Battling Bertolotti Syndrome: What You Need to Know

Bertolotti syndrome might not be a usual suspect in lower back pain, but diagnostic detective work can uncover this common congenital condition.

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Back pain is something many adults experience at some point. In fact, almost two-thirds of the population will develop low back pain (LBP) in their lifetime, and over half will develop chronic LBP—back pain that lasts more than six months.

Bertolotti syndromeBertolotti syndrome affects the lumbosacral spine

Since the cause of LBP is often not specific, pinpointing a reason your back hurts can be an exercise in detective work requiring X-rays and sometimes even MRIs. Those tests might ID a lesser-known cause of mechanical LBP called Bertolotti syndrome.

What Is Bertolotti Syndrome?

Italian physician Mario Bertolotti lent his name to this congenital, common condition. It’s found—with or without lower back pain—in 10 to 20 percent of the population.

Bertolotti syndrome occurs when the last lumbar vertebra—the lumbosacral transitional vertebra, or LSTV—and the sacrum either fuse or create a false joint thanks to an enlarged transverse process (bony bumps on the vertebrae where muscles and ligaments attach) on the LSTV.

When a fusion of the LSTV and sacrum (called sacralization) or pseudo-joint doesn’t hurt—and many don’t—it’s just a feature of your anatomy, present since birth. It’s only when it causes LBP that you’d call it Bertolotti syndrome—and try to seek relief from it.  

Transverse processBertolotti syndrome can cause a pseudojoint due to enlarged transverse processes

What Causes Bertolotti Syndrome?

Bertolotti syndrome can result in LBP in a number of situations that lead to inflammation and reactive muscle spasm. Here are some ways. 

  • An asymmetry in the structures of the lumbar vertebrae if the LSTV is fused to the sacrum and iliac bone (the “wings” of the pelvic bone) can stress the sacroiliac joint, which might cause pain you’d feel above your buttocks.
  • A pseudo-joint won’t have the cushion or lubrication between the bones that other joints in the body have to help absorb shock. This causes painful bone-on-bone grinding, which can lead to osteoarthritis. It may also cause increased stress on the discs of the pseudo-joint.
  • Sacralization might decrease your spine’s mobility, speeding up the wear and tear of the vertebrae and shock-absorbing intravertebral discs above this area.
  • Unequal forces on the surrounding muscle tissue due to the spine not being aligned properly can cause muscle imbalances and fatigue. Although both sides of the back can be affected, tightness and spasms in the lower back and/or pelvis typically only appear on one side.

Lumbosacral spineLumbosacral variations show up on X-rays

What Are the Symptoms of Bertolotti Syndrome?

Most people would never know they had a sacralization or pseudo-joint unless it’s found accidentally during an X-ray for something unrelated. But for those cases that do cause symptoms, they can vary greatly from person to person and will usually appear in adulthood—in your 20s or 30s.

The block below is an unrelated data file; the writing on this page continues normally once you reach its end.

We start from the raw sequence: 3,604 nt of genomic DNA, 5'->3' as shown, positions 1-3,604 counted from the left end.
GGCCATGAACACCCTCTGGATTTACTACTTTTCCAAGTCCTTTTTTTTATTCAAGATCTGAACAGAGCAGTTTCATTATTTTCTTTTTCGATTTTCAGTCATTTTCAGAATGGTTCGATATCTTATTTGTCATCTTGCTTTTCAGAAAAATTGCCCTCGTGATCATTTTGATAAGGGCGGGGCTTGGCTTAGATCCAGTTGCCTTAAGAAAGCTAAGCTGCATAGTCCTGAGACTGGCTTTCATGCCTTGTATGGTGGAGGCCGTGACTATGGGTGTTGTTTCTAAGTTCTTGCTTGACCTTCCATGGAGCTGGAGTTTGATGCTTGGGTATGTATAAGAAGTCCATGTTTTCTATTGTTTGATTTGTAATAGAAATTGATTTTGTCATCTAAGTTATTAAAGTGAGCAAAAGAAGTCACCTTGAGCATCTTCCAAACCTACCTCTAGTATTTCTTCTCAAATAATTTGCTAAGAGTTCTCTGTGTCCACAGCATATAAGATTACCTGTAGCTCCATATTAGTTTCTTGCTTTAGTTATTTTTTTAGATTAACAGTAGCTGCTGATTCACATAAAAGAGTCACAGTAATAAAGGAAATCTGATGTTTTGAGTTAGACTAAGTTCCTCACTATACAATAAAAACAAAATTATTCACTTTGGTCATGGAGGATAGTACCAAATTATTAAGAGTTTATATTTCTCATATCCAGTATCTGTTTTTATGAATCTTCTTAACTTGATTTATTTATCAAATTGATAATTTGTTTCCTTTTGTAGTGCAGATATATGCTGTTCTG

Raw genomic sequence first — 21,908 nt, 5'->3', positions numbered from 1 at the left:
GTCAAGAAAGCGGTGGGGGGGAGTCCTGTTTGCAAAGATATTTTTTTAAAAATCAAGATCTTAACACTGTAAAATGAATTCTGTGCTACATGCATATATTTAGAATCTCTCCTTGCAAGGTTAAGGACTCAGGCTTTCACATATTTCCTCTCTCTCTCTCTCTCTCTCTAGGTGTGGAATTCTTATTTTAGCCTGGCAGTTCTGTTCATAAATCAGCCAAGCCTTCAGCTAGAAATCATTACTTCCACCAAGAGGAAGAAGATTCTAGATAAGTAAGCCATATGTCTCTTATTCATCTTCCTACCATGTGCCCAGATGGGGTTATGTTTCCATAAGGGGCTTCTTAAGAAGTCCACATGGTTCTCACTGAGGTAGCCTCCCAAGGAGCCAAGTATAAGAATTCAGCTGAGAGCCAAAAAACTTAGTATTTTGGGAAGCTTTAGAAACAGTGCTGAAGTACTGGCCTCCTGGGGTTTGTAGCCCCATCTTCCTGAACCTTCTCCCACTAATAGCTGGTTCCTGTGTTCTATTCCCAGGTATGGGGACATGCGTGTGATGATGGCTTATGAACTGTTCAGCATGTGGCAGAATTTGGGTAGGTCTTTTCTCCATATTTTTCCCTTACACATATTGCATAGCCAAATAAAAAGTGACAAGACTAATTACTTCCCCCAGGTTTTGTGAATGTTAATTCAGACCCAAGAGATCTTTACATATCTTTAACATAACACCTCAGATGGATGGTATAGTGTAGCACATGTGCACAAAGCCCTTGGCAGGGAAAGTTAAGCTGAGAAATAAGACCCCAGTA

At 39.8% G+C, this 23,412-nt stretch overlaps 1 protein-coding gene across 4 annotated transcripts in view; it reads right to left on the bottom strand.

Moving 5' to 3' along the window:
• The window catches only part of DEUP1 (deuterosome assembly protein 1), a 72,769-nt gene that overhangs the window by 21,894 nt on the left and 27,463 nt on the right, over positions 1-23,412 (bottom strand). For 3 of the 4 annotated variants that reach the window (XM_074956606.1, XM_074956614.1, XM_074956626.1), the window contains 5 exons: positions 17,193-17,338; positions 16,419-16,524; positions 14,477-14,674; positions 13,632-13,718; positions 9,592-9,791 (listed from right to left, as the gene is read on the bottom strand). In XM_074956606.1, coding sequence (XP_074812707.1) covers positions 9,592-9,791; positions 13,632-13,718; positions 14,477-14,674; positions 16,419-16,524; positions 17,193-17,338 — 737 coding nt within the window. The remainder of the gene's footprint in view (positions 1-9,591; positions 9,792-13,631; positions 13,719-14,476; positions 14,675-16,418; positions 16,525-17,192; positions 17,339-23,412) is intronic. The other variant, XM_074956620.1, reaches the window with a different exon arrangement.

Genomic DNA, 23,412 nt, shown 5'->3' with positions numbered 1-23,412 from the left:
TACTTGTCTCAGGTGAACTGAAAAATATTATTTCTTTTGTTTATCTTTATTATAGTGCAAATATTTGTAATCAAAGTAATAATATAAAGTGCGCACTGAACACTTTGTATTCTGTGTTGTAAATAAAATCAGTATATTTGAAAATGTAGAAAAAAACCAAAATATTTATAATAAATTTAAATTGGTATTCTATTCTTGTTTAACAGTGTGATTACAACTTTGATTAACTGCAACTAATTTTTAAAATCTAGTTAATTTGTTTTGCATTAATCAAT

Symptoms can include:

  • Localized LBP that does NOT radiate down the legs
  • Possible pain or discomfort in the area of the sacroiliac joint
  • Unexplained stiffness or difficulty moving in certain ways with pain
  • Improved symptoms with sitting and laying

How Is Bertolotti Syndrome Diagnosed?

Bertolotti syndrome can be diagnosed based upon a good medical history, a thorough physical exam and X-rays. The physical exam will include recreating the movements that trigger pain or discomfort. Then, an X-ray of the lower back and pelvis can reveal any bony anatomy abnormalities.

How Is Bertolotti Syndrome Treated?

In most situations, Bertolotti syndrome is effectively managed with non- or minimally invasive treatments. These can include:

  • Lifestyle modifications to ease the strain on the affected parts of the spine such as repetitive rotation and extension.
  • Over the counter (OTC) pain medication, such as Aleve®, Advil®, or Tylenol®.
  • Physical therapy to help build certain areas up and potentially increase mobility.
  • Local anesthetic and occasionally corticosteroid injections under fluoroscopic guidance for along the affected nerves or directly into the pseudoarthrosis  to reduce inflammation. Fluoroscopy can also be used for diagnosis.
  • Platelet-rich plasma (PRP) therapy that uses the body’s platelets to reduce pain and inflammation and healing in damaged joints via an injection with fluoroscopic guidance. This avoids the negative effects of corticosteroids such as increasing blood sugar levels and reducing healing. These treatments have not been well-studied for Bertolotti Syndrome and are not covered by insurance.
  • Prolotherapy, an alternative treatment that uses a combination of concentrated local anesthetic and dextrose that is injected into the affected area to potentially enhance the body’s natural healing ability.
  • Radiofrequency ablation, a technique that uses heat to deaden the affected nerves around a pseudo-joint. This treatment has not been well-validated in the treatment of Bertolotti syndrome and requires that the patient have a significant relief of pain for a period of time with an anesthetic injection.

Surgery is usually a last resort to treat this condition and is typically performed to eliminate a pseudo-joint. Surgery can take the form of reducing or removing the elongated transverse process. This is generally performed as a same day procedure. Be warned that there’s not a lot of high-quality evidence that surgery effectively treats Bertolotti Syndrome.

Idiopathic back pain? See if it’s Bertolotti syndrome. Find a spine specialist near you who can help.

Updated on: 05/12/20
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